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sweet and slow

I was typing away this evening, 9 p.m., when I heard the cat. I know her from last year, a beautiful tortoiseshell with white boots who comes into the courtyard outside my window and meows. I admire her from my window, and she looks up at me, enjoying the admiration. This time, I met her mistress, the concierge of the property next door. We chatted, I leaning over my window sill and she in her garden, about her lovely cat, who was adopted at one week old after her mother died and was not expected to live. Her name is Titi. I told her mistress how much I love it here in Paris and in the flat on the rue Claude Bernard, and that I will be back once I’ve gone home to visit my own, deeply disturbed cat.

It was just about the most perfect day imaginable – a bit of a chill in the morning, progressing to sweet sun and then very hot. This morning, I did errands, preparing for the arrival of my dear friend Lynn tomorrow. At the market on the rue Monge I made friends with the Lebanese food vendor, bought a stuffed eggplant and some dips, and he threw in a lot of free stuff. If I lived here, I’d visit his stall every Wednesday because of his generosity; that’s how markets work. Stopped at the great Mouffetard baker, where an elderly couple was speaking in the unmistakable accent of Quebec. They told me it snowed the other day in Montreal! And that they come to this bakery every day. “Ca va nous manquer,” they said; they’ll miss it, and so will I. And then I bought a bunch of deep purple lilac from a Roma child, to bring some spring into the room.
I also did a little preliminary check in some shops – Lynn is my great advisor where shopping is concerned, and perhaps we will be doing some together. In the afternoon, the hottest part of the day, after my eggplant lunch, I worked in the cool quiet of the flat.
The plan was to go to the Louvre this evening, since Wednesday night it stays open late – in my experience, supper-time is a good time to go. So I set off by bus at six, but the Pyramid was jammed, and so was the entrance at the Carousel du Louvre. Why weren’t all these tourist off having their dinner? On the bus, I’d seen le tout Paris out on this heavenly night, sitting or walking by the Seine, wandering the streets – and I decided I just didn’t want to claw my way through the crowds on such a perfect night. No Louvre this trip.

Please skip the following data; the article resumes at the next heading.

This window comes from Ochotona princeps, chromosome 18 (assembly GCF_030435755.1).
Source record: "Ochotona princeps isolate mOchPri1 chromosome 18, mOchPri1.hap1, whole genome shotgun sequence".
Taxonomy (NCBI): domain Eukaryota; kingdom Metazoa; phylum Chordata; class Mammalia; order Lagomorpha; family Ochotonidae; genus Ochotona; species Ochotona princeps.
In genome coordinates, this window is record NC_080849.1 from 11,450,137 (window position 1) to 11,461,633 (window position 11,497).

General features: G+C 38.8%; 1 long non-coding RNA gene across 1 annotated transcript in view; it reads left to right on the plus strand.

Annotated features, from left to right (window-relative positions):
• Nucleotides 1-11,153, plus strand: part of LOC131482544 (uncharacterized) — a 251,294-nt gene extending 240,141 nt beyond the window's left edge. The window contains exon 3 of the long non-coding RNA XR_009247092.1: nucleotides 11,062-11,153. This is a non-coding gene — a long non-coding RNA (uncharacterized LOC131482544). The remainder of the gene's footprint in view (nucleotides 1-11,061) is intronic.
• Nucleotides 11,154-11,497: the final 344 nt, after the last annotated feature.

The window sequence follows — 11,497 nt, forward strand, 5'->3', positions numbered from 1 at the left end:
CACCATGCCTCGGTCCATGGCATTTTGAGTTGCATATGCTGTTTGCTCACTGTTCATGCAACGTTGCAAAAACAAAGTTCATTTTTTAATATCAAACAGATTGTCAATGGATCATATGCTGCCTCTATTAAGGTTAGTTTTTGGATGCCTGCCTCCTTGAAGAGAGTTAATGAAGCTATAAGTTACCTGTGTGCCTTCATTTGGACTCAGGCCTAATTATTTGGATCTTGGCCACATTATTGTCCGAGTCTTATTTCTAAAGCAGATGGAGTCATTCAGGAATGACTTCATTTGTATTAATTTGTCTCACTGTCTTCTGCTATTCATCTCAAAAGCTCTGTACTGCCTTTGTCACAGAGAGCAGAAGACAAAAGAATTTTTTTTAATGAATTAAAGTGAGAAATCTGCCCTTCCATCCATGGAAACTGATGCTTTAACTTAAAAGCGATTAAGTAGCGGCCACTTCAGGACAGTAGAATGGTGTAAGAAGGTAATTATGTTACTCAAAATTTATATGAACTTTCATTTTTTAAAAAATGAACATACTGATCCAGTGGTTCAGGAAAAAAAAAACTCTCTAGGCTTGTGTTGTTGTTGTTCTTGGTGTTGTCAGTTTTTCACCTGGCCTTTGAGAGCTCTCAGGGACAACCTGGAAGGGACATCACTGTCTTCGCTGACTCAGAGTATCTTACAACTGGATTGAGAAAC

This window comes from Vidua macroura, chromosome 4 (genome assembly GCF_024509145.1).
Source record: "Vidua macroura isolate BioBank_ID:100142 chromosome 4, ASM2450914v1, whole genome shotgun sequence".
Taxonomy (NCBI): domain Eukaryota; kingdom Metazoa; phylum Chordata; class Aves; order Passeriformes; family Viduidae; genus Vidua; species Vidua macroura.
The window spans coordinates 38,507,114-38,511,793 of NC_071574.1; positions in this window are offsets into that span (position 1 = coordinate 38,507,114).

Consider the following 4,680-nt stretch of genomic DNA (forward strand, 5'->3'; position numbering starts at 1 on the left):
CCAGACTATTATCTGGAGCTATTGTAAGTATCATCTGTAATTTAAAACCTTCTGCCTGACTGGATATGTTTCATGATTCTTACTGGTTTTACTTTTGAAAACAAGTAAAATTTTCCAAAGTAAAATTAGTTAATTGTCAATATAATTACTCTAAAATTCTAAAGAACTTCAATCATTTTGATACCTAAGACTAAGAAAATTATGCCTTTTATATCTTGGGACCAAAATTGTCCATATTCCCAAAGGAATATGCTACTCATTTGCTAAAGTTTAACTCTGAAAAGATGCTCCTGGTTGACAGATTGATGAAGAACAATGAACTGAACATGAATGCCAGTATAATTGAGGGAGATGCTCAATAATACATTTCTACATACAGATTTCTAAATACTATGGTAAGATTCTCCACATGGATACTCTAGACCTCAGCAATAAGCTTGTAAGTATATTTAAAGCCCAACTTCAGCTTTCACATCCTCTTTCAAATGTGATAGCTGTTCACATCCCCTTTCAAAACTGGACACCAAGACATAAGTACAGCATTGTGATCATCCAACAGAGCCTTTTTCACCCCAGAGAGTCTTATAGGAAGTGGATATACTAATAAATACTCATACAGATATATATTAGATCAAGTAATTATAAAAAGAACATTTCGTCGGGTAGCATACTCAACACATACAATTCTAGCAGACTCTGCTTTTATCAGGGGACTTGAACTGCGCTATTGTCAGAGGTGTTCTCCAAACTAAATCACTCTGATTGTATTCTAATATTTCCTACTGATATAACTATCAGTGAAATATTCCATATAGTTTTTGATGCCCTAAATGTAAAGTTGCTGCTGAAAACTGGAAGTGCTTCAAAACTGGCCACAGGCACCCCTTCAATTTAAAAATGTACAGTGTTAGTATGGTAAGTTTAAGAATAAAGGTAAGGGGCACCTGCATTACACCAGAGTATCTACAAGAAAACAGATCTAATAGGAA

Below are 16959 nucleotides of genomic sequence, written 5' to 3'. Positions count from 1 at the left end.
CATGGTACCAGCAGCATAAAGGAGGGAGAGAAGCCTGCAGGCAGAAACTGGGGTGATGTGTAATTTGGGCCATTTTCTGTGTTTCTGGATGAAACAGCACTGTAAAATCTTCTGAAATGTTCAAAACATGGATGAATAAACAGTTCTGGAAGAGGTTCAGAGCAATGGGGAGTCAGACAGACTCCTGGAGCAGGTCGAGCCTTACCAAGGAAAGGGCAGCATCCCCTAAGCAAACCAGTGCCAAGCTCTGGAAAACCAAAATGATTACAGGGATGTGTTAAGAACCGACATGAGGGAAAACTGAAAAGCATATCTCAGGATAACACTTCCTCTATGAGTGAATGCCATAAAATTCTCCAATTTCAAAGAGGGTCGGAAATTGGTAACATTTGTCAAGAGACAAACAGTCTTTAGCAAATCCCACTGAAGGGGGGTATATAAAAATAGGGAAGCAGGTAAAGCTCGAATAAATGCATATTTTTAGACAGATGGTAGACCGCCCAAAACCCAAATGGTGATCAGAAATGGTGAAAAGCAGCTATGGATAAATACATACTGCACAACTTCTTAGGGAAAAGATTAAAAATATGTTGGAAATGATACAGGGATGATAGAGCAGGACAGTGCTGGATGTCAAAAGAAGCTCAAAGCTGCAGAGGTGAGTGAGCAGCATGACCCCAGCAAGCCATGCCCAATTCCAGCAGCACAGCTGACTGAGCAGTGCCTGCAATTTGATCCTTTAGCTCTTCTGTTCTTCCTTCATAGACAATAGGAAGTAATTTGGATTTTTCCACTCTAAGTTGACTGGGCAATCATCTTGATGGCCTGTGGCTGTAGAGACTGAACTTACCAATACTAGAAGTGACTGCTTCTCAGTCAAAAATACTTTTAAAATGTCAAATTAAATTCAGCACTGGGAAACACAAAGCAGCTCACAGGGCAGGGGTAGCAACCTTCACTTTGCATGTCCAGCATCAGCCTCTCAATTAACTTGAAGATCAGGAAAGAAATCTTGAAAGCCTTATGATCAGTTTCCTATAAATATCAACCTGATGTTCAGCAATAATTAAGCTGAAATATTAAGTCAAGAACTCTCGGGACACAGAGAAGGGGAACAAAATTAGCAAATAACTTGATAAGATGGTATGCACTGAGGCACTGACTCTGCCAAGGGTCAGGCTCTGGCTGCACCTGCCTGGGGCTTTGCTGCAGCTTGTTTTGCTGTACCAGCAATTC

I walked home slowly, first along the Seine on the right bank, over a pedestrian bridge that’s covered with locks, people have hung hundreds of locks on the metal sides for some reason, and lots of kids were sitting on the ground, making the bridge a kind of clubhouse, with the river flowing underneath and stunning views on both sides. On the left bank, I meandered through the winding streets around St. Germain, looking at the little shops, the packed streets and noisy cafés, the light by now making the yellow-white of the stone glow pink. Emerged finally at the Jardin du Luxembourg which has a giant photo display I’ve wanted to see on the nomadic peoples of the earth – about 40 very large photographs mounted with captions, so I walked slowly around the perimeter looking at the lives of the nomadic people of Tibet, Siberia, Nigeria, Kazakhstan, China, while on the other side of the fence, joggers pounded by.
One of the captions talked about stories – that for nomadic people, listening is one of their greatest pleasures but also vital for survival – they learn from the stories of guests what is going on around them, and the children learn from the stories of their elders. We’ve forgotten, in our western world, the significance of stories.
I came home to watch the light fade through the big open window, to chat with a neighbour about her beautiful cat whose name is Titi, and to continue work on my own small and vital story .



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About Beth

I began keeping a journal at the age of nine. Nearly fifty years later, I started this online journal, sharing reflections, reviews, updates, and the occasional secret.

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